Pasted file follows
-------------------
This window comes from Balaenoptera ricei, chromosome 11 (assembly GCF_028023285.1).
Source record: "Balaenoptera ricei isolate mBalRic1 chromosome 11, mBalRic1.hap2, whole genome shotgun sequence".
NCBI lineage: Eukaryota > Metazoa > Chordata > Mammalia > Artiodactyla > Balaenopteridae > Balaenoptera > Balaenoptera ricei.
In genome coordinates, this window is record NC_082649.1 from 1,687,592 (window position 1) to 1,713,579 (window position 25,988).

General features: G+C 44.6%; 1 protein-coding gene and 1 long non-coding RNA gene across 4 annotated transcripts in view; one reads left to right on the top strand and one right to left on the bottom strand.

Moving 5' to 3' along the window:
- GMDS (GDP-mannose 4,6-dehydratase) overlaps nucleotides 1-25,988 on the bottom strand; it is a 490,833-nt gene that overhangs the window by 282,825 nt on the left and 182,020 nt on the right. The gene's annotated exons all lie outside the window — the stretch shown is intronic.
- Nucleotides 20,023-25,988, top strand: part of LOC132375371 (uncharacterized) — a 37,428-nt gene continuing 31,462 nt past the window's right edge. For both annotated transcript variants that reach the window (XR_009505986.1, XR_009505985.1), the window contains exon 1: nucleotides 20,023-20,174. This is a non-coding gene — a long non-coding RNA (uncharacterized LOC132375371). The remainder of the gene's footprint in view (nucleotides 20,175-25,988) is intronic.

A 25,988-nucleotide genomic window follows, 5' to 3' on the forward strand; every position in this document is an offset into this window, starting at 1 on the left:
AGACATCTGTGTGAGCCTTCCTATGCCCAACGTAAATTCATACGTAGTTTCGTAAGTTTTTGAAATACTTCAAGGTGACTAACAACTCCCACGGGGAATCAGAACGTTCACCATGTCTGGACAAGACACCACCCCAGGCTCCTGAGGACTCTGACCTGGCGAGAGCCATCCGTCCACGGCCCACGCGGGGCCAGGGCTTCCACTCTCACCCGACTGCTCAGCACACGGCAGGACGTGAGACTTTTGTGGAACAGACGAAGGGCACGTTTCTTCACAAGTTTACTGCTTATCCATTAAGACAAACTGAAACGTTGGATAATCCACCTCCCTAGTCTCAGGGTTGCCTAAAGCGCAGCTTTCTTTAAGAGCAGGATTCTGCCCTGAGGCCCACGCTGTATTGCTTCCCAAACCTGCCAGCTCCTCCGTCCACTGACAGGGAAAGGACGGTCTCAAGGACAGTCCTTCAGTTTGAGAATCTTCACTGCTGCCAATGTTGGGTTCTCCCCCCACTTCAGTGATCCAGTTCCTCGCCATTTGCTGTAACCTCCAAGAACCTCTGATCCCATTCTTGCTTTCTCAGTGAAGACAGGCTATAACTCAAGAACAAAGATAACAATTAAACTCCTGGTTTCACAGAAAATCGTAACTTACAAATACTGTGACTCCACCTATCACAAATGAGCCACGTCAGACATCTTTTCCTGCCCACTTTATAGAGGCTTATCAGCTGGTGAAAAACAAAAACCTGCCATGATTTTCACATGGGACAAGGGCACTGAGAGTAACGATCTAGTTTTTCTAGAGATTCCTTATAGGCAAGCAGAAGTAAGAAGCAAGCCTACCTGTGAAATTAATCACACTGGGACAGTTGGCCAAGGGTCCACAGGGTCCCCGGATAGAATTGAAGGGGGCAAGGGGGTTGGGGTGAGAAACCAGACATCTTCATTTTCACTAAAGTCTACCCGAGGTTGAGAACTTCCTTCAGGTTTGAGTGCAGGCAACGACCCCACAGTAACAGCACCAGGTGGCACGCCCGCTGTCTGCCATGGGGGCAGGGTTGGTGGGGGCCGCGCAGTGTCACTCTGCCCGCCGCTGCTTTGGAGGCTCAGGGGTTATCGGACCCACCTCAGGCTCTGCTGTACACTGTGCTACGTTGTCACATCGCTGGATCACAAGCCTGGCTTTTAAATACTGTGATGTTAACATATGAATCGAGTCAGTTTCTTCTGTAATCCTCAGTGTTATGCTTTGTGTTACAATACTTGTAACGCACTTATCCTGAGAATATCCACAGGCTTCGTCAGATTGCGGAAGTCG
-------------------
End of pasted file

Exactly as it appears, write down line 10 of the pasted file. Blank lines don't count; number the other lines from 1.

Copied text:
AGACATCTGTGTGAGCCTTCCTATGCCCAACGTAAATTCATACGTAGTTTCGTAAGTTTTTGAAATACTTCAAGGTGACTAACAACTCCCACGGGGAATCAGAACGTTCACCATGTCTGGACAAGACACCACCCCAGGCTCCTGAGGACTCTGACCTGGCGAGAGCCATCCGTCCACGGCCCACGCGGGGCCAGGGCTTCCACTCTCACCCGACTGCTCAGCACACGGCAGGACGTGAGACTTTTGTGGAACAGACGAAGGGCACGTTTCTTCACAAGTTTACTGCTTATCCATTAAGACAAACTGAAACGTTGGATAATCCACCTCCCTAGTCTCAGGGTTGCCTAAAGCGCAGCTTTCTTTAAGAGCAGGATTCTGCCCTGAGGCCCACGCTGTATTGCTTCCCAAACCTGCCAGCTCCTCCGTCCACTGACAGGGAAAGGACGGTCTCAAGGACAGTCCTTCAGTTTGAGAATCTTCACTGCTGCCAATGTTGGGTTCTCCCCCCACTTCAGTGATCCAGTTCCTCGCCATTTGCTGTAACCTCCAAGAACCTCTGATCCCATTCTTGCTTTCTCAGTGAAGACAGGCTATAACTCAAGAACAAAGATAACAATTAAACTCCTGGTTTCACAGAAAATCGTAACTTACAAATACTGTGACTCCACCTATCACAAATGAGCCACGTCAGACATCTTTTCCTGCCCACTTTATAGAGGCTTATCAGCTGGTGAAAAACAAAAACCTGCCATGATTTTCACATGGGACAAGGGCACTGAGAGTAACGATCTAGTTTTTCTAGAGATTCCTTATAGGCAAGCAGAAGTAAGAAGCAAGCCTACCTGTGAAATTAATCACACTGGGACAGTTGGCCAAGGGTCCACAGGGTCCCCGGATAGAATTGAAGGGGGCAAGGGGGTTGGGGTGAGAAACCAGACATCTTCATTTTCACTAAAGTCTACCCGAGGTTGAGAACTTCCTTCAGGTTTGAGTGCAGGCAACGACCCCACAGTAACAGCACCAGGTGGCACGCCCGCTGTCTGCCATGGGGGCAGGGTTGGTGGGGGCCGCGCAGTGTCACTCTGCCCGCCGCTGCTTTGGAGGCTCAGGGGTTATCGGACCCACCTCAGGCTCTGCTGTACACTGTGCTACGTTGTCACATCGCTGGATCACAAGCCTGGCTTTTAAATACTGTGATGTTAACATATGAATCGAGTCAGTTTCTTCTGTAATCCTCAGTGTTATGCTTTGTGTTACAATACTTGTAACGCACTTATCCTGAGAATATCCACAGGCTTCGTCAGATTGCGGAAGTCG